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Seven-Year Study on Effectiveness of Traditional, Blended, and Online Course Offering Models

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Conference

2016 ASEE Annual Conference & Exposition

Location

New Orleans, Louisiana

Publication Date

June 26, 2016

Start Date

June 26, 2016

End Date

August 28, 2016

ISBN

978-0-692-68565-5

ISSN

2153-5965

Conference Session

Issues in Engineering Technology Education I

Tagged Division

Engineering Technology

Tagged Topic

Diversity

Page Count

14

DOI

10.18260/p.26173

Permanent URL

https://peer.asee.org/26173

Download Count

63

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Paper Authors

biography

Aleksandr Sergeyev Michigan Technological University

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Aleksandr Sergeyev is currently an Associate
Professor in the Electrical Engineering
Technology program in the
School of Technology at Michigan Technological
University. Dr. Aleksandr
Sergeyev earned his bachelor degree in
Electrical Engineering at Moscow University
of Electronics and Automation in
1995. He obtained the Master degree
in Physics from Michigan Technological
University in 2004 and the PhD degree in Electrical Engineering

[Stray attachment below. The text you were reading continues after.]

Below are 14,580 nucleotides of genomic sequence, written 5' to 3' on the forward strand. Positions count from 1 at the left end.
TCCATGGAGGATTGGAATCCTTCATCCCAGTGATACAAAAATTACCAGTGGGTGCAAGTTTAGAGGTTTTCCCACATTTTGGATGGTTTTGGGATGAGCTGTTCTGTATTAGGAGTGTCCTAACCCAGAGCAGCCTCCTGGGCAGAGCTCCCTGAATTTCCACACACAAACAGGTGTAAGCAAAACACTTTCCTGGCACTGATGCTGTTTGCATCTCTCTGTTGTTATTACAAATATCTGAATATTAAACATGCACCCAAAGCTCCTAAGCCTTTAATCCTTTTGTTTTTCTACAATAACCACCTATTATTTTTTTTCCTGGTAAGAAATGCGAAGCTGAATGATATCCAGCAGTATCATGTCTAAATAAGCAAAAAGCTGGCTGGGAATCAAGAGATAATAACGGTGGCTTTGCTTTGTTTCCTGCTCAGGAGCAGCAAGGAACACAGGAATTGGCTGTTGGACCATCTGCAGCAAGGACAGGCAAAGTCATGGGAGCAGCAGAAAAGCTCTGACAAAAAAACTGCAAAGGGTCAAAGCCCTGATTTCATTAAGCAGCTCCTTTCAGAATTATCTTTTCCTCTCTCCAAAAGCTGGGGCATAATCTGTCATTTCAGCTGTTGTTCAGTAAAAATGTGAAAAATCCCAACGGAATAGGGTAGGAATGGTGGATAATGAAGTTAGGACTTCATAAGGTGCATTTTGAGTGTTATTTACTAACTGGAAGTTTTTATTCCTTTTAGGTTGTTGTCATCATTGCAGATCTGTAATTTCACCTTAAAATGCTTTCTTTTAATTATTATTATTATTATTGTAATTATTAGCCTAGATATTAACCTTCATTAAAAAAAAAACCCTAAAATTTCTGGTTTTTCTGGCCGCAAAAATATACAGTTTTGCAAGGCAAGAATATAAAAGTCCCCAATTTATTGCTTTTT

from Michigan Technological University in 2007.
Dr. Aleksandr Sergeyev’s research interests include high
energy laser propagation through the turbulent atmosphere,
developing advanced control algorithms for wavefront sensing
and mitigating effects of the turbulent atmosphere, digital
inline holography, digital signal processing, and laser spectroscopy. Dr. Sergeyev is a member of ASEE, IEEE, SPIE and is actively involved in promoting engineering education.

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biography

Nasser Alaraje Michigan Technological University

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Dr. Alaraje is an Associate Professor and Program Chair of Electrical Engineering Technology in the School of Technology at Michigan Tech. Prior to his faculty appointment, he was employed by Lucent Technologies as a hardware design engineer, from 1997- 2002, and by vLogix as chief hardware design engineer, from 2002-2004. Dr. Alaraje’s research interests focus on processor architecture, System-on-Chip design methodology, Field-Programmable Logic Array (FPGA) architecture and design methodology, Engineering Technology Education, and hardware description language modeling. Dr. Alaraje is a 2013-2014 Fulbright scholarship recipient at Qatar University, where he taught courses on Embedded Systems. Additionally, Dr. Alaraje is a recipient of an NSF award for a digital logic design curriculum revision in collaboration with the College of Lake County in Illinois, and a NSF award in collaboration with the University of New Mexico, Drake State Technical College, and Chandler-Gilbert Community College. The award focused on expanding outreach activities to increase the awareness of potential college students about career opportunities in electronics technologies. Dr. Alaraje is a member of the American Society for Engineering Education (ASEE), a member of the ASEE Electrical and Computer Engineering Division, a member of the ASEE Engineering Technology Division, a senior member of the Institute of Electrical & Electronic Engineers (IEEE), and a member of the Electrical and Computer Engineering Technology Department Heads Association (ECETDHA).